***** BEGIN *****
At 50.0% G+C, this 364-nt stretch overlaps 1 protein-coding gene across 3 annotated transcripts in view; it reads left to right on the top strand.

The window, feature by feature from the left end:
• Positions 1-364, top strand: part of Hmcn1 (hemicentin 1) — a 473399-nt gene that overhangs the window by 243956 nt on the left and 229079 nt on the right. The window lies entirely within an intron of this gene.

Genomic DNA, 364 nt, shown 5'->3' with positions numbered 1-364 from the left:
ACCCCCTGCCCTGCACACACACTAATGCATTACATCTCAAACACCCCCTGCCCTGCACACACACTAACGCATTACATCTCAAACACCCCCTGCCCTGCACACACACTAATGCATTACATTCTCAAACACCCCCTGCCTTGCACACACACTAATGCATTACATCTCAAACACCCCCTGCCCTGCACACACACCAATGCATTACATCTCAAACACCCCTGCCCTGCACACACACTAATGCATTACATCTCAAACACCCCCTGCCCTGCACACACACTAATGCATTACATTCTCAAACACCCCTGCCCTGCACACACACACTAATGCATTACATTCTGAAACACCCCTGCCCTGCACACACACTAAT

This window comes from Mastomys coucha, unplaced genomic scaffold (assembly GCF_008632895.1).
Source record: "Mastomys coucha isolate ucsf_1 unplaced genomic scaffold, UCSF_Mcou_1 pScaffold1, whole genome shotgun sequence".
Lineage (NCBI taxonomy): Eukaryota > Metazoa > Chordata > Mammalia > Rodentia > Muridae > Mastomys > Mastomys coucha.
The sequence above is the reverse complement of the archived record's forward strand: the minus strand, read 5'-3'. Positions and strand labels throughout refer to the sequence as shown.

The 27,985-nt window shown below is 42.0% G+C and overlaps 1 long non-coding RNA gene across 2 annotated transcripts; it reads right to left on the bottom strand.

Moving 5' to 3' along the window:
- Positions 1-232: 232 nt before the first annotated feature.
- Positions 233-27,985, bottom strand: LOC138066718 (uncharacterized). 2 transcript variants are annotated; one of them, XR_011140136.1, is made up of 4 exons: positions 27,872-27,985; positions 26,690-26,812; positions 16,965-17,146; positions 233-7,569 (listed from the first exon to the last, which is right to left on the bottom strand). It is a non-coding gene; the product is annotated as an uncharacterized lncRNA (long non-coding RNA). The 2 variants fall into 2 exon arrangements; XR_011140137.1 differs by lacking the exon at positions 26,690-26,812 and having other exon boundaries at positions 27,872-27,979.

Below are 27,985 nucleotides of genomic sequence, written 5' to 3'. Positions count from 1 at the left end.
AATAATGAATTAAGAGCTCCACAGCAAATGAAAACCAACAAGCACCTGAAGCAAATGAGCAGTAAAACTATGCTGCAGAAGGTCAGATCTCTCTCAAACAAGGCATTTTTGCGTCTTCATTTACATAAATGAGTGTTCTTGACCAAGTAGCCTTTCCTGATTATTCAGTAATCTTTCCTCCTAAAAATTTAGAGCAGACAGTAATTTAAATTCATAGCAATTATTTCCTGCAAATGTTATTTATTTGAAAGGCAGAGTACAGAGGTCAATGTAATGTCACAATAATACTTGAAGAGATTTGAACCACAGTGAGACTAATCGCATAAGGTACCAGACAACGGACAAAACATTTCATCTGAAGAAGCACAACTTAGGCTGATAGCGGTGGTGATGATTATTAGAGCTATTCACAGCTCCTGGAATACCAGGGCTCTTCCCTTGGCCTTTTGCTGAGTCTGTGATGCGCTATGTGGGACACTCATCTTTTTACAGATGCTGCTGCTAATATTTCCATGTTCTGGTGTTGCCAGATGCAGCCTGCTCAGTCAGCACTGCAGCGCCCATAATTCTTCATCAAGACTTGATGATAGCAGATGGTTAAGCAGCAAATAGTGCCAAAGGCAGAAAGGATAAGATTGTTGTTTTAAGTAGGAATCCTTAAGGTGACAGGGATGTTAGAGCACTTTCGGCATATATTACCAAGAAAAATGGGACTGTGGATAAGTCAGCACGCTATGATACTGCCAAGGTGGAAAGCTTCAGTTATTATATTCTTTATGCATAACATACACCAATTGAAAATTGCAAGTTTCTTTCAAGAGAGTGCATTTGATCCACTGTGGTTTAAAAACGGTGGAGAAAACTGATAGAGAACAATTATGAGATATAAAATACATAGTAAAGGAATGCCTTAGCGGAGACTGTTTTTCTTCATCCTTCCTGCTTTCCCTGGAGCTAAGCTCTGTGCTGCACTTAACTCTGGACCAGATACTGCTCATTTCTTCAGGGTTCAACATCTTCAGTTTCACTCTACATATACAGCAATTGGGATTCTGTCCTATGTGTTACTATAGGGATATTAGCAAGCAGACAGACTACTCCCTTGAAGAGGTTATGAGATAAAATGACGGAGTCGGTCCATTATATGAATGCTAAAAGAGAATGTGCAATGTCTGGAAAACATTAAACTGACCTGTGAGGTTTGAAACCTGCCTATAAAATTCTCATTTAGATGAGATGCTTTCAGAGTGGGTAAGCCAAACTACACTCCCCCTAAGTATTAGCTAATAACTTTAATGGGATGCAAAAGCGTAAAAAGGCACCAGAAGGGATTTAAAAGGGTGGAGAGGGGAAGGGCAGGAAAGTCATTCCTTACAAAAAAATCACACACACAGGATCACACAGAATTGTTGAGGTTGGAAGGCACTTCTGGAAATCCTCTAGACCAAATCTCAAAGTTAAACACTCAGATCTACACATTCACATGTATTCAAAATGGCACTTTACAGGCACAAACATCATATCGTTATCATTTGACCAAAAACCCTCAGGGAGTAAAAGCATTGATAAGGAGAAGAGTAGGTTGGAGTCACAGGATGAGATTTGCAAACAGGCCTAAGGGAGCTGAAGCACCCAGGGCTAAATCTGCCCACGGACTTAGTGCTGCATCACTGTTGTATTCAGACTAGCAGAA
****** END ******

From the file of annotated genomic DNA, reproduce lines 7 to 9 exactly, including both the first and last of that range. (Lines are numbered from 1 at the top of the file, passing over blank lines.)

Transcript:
Source record: "Mastomys coucha isolate ucsf_1 unplaced genomic scaffold, UCSF_Mcou_1 pScaffold1, whole genome shotgun sequence".
Lineage (NCBI taxonomy): Eukaryota > Metazoa > Chordata > Mammalia > Rodentia > Muridae > Mastomys > Mastomys coucha.
The sequence above is the reverse complement of the archived record's forward strand: the minus strand, read 5'-3'. Positions and strand labels throughout refer to the sequence as shown.